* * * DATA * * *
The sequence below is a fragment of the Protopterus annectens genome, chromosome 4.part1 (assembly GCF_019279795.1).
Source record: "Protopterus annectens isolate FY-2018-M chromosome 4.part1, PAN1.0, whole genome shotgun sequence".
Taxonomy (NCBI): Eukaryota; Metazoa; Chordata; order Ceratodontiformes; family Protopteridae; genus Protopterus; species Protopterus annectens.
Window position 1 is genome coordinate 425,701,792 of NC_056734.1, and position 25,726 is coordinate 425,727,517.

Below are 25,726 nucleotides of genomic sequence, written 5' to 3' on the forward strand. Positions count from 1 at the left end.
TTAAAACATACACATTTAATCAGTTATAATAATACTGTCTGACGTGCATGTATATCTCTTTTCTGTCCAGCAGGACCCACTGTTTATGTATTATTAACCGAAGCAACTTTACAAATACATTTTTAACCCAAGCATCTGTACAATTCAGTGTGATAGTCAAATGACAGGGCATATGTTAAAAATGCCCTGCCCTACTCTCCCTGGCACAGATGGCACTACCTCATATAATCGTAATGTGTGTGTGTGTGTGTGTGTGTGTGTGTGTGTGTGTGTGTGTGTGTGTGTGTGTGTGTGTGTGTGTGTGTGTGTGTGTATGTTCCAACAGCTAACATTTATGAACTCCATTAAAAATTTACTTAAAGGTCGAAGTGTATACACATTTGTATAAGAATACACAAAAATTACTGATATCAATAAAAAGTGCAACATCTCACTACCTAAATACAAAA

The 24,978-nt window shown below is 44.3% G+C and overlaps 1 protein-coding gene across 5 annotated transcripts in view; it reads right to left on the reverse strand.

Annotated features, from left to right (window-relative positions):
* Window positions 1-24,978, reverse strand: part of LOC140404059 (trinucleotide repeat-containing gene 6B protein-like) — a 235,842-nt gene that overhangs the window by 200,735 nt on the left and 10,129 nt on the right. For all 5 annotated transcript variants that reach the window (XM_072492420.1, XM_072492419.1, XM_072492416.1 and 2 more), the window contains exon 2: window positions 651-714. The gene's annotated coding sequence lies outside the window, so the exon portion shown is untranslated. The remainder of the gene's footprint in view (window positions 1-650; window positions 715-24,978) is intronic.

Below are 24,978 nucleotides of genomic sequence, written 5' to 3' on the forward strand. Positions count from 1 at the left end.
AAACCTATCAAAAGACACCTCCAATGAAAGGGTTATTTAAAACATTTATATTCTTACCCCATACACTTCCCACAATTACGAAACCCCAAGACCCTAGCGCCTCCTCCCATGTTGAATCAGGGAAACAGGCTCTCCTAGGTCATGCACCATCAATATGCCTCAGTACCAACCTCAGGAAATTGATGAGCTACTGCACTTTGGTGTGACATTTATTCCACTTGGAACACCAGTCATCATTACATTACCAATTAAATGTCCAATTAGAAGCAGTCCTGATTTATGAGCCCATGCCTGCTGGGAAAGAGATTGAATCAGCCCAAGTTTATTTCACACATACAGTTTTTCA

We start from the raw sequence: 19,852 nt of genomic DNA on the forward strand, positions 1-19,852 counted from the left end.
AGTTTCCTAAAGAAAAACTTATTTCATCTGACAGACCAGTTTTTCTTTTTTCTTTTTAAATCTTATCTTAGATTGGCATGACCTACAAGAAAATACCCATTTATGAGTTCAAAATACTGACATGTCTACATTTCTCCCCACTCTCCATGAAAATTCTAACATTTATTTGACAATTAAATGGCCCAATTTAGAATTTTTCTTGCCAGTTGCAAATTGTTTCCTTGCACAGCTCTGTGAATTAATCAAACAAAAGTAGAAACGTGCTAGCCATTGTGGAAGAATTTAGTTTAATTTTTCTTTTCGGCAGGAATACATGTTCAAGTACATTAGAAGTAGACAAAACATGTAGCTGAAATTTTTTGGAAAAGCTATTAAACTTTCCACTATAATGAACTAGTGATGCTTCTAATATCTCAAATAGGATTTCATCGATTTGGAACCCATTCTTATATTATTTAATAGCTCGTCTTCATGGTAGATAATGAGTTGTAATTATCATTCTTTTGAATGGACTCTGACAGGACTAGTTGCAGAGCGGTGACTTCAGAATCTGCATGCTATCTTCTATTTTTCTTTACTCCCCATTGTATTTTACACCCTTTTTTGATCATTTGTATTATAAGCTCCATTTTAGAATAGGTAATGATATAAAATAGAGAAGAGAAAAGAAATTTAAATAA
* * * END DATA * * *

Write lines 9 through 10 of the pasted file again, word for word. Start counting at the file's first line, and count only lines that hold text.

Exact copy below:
* Window positions 1-24,978, reverse strand: part of LOC140404059 (trinucleotide repeat-containing gene 6B protein-like) — a 235,842-nt gene that overhangs the window by 200,735 nt on the left and 10,129 nt on the right. For all 5 annotated transcript variants that reach the window (XM_072492420.1, XM_072492419.1, XM_072492416.1 and 2 more), the window contains exon 2: window positions 651-714. The gene's annotated coding sequence lies outside the window, so the exon portion shown is untranslated. The remainder of the gene's footprint in view (window positions 1-650; window positions 715-24,978) is intronic.

Below are 24,978 nucleotides of genomic sequence, written 5' to 3' on the forward strand. Positions count from 1 at the left end.